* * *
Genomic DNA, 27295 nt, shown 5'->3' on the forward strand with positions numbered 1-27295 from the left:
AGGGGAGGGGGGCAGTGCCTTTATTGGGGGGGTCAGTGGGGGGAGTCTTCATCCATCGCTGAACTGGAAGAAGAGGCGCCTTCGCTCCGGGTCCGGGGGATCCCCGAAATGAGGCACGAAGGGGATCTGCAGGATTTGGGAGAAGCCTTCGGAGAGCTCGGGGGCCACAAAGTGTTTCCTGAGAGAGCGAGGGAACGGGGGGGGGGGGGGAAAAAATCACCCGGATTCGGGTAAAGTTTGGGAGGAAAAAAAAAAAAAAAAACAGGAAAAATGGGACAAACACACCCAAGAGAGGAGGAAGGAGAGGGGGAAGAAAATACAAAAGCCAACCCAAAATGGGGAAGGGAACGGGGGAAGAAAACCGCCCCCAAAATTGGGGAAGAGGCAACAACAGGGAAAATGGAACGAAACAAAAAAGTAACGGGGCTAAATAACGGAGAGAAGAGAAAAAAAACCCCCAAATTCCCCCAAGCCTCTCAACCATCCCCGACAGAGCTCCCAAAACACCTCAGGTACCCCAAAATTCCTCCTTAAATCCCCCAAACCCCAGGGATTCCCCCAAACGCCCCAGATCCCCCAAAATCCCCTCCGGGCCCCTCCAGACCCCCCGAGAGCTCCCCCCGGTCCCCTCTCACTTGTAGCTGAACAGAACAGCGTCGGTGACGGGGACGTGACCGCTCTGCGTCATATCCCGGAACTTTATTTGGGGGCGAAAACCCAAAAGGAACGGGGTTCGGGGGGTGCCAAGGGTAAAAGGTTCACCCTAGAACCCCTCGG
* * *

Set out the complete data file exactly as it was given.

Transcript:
Genomic DNA, 27295 nt, shown 5'->3' on the forward strand with positions numbered 1-27295 from the left:
AGGGGAGGGGGGCAGTGCCTTTATTGGGGGGGTCAGTGGGGGGAGTCTTCATCCATCGCTGAACTGGAAGAAGAGGCGCCTTCGCTCCGGGTCCGGGGGATCCCCGAAATGAGGCACGAAGGGGATCTGCAGGATTTGGGAGAAGCCTTCGGAGAGCTCGGGGGCCACAAAGTGTTTCCTGAGAGAGCGAGGGAACGGGGGGGGGGGGGGAAAAAATCACCCGGATTCGGGTAAAGTTTGGGAGGAAAAAAAAAAAAAAAAACAGGAAAAATGGGACAAACACACCCAAGAGAGGAGGAAGGAGAGGGGGAAGAAAATACAAAAGCCAACCCAAAATGGGGAAGGGAACGGGGGAAGAAAACCGCCCCCAAAATTGGGGAAGAGGCAACAACAGGGAAAATGGAACGAAACAAAAAAGTAACGGGGCTAAATAACGGAGAGAAGAGAAAAAAAACCCCCAAATTCCCCCAAGCCTCTCAACCATCCCCGACAGAGCTCCCAAAACACCTCAGGTACCCCAAAATTCCTCCTTAAATCCCCCAAACCCCAGGGATTCCCCCAAACGCCCCAGATCCCCCAAAATCCCCTCCGGGCCCCTCCAGACCCCCCGAGAGCTCCCCCCGGTCCCCTCTCACTTGTAGCTGAACAGAACAGCGTCGGTGACGGGGACGTGACCGCTCTGCGTCATATCCCGGAACTTTATTTGGGGGCGAAAACCCAAAAGGAACGGGGTTCGGGGGGTGCCAAGGGTAAAAGGTTCACCCTAGAACCCCTCGG